Document Type


Publication Date

Winter 2008

Publication Citation

15 Indiana Journal of Global Legal Studies 375 (2008)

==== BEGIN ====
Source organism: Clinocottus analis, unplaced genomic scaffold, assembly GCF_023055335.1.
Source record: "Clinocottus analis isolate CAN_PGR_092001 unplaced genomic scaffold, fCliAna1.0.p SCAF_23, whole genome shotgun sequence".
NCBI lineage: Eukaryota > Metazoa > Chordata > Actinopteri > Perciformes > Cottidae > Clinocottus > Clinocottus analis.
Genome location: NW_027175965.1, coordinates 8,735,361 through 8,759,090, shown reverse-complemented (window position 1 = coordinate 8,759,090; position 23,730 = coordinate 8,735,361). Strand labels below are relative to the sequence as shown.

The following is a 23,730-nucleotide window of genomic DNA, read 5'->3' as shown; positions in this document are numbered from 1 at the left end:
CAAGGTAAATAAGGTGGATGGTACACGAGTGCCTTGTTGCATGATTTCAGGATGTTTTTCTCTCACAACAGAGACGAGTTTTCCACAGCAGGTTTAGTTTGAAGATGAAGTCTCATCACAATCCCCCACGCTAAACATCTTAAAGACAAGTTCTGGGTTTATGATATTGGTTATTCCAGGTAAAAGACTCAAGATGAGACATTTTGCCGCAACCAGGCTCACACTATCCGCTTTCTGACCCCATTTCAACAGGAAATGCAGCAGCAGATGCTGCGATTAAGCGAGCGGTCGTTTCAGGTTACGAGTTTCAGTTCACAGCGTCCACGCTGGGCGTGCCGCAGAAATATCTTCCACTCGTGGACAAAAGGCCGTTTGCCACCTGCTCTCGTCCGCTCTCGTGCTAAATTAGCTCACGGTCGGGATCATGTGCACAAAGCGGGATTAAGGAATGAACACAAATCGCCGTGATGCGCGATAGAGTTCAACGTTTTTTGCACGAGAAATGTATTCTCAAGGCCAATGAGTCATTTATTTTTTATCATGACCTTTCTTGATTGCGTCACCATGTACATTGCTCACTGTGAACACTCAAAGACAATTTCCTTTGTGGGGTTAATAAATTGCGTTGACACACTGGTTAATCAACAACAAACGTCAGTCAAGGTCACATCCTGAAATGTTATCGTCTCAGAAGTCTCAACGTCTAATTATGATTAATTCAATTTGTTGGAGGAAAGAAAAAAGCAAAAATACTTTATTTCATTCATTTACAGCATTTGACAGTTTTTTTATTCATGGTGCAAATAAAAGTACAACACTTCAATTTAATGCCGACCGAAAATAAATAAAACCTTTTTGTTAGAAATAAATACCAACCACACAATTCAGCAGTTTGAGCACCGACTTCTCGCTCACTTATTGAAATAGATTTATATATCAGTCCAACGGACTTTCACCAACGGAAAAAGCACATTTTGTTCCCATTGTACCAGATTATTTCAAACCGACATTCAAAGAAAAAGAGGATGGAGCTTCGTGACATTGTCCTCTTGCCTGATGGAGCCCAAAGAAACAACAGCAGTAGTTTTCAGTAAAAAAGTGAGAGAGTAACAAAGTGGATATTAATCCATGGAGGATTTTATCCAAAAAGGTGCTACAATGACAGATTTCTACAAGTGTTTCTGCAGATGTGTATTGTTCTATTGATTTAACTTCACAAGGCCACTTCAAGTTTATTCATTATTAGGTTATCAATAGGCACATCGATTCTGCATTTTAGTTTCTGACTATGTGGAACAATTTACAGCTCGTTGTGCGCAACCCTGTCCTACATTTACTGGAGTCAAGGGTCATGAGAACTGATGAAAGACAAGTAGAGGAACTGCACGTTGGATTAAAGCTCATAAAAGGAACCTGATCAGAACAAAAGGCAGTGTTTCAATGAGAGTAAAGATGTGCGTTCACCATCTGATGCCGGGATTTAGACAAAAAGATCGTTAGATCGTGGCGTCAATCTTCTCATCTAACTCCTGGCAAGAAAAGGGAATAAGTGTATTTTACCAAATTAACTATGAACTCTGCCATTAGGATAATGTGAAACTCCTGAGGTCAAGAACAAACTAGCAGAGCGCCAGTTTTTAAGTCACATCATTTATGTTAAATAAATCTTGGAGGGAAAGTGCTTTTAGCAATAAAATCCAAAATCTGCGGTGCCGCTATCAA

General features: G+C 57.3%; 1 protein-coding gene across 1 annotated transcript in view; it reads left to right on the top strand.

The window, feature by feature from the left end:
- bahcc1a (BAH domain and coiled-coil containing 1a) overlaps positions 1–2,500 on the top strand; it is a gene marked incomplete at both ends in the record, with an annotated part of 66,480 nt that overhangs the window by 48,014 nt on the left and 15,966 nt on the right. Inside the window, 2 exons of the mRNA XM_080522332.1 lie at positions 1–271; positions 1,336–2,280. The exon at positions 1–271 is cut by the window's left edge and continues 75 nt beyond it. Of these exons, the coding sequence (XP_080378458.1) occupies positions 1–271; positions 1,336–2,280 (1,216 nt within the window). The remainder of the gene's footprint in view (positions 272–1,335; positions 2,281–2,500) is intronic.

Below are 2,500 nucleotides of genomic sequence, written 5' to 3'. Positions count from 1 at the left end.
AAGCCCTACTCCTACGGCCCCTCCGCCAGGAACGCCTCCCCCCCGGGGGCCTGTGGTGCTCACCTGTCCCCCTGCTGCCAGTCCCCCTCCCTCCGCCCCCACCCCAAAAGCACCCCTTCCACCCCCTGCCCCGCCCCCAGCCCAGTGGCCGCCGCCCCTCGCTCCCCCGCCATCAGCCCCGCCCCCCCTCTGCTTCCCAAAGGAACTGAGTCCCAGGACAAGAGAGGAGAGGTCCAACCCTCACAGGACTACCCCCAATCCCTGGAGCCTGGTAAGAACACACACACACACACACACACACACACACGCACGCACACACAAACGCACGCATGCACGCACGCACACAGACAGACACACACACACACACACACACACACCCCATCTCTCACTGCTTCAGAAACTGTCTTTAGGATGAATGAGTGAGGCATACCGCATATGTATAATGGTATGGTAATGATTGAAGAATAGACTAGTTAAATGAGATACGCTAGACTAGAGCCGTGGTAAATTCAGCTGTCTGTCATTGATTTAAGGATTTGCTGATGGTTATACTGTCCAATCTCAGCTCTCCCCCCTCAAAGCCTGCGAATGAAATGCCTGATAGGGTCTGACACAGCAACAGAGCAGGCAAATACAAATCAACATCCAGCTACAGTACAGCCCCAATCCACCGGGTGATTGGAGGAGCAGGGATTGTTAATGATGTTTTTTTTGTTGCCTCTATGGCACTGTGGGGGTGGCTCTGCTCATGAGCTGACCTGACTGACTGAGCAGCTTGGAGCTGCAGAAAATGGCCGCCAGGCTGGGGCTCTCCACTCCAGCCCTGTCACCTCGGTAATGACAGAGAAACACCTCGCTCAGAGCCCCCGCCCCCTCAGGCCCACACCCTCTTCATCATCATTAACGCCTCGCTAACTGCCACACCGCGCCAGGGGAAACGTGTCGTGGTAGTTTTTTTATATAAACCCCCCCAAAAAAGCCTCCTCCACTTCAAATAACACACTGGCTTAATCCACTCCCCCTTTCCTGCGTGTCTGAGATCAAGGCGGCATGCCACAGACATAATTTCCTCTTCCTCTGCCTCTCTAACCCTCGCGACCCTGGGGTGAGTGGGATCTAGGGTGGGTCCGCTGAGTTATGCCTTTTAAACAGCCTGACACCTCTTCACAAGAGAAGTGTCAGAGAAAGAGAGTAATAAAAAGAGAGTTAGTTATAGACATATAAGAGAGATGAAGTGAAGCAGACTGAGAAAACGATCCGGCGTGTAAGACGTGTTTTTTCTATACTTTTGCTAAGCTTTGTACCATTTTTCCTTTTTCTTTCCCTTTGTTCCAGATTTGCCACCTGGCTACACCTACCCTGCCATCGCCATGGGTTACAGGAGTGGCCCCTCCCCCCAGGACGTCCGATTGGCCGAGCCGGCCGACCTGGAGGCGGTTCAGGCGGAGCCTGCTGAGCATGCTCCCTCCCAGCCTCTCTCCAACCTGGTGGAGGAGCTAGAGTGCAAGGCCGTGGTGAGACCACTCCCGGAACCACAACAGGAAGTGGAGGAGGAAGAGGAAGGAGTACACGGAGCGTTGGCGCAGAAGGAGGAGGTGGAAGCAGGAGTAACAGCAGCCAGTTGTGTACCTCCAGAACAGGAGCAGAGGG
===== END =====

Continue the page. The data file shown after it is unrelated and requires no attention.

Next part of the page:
The Hague Convention on Protection of Children and Co-operation in Respect of Intercountry Adoption ("the Hague Convention") was developed to enable adoptions to proceed according to the "the best interests of the child with respect for his or her fundamental rights." This Note discusses the dynamics of the Hague Convention with respect to the implementation process and the relationships between members of the Convention that are abiding by Hague Convention standards, members of the Convention that are not abiding by Hague Convention standards, and non-members of the Convention. The United States' recent ratification of the Hague Convention exemplifies the difficulties of implementing Hague Convention standards and the changing relationships between itself and sending countries. Member countries of the Hague Convention are the sending countries most likely to realize positive changes in adoption relationships through the United States' ratification. But, problems with non-members and members not abiding by Convention standards, namely Guatemala, frustrate the goals of the Hague Convention. However, the United States plans to continue adoptive relationships with non-member sending countries and plans to refuse those relationships with member countries not abiding by Convention standards. This Note argues adoptive relationships between member countries should continue with those members not abiding by Convention standards if relations are continued with non-member countries. This reasoning is explored through the United States' relationship with Guatemala and the difficulties Guatemala faces implementing Convention standards.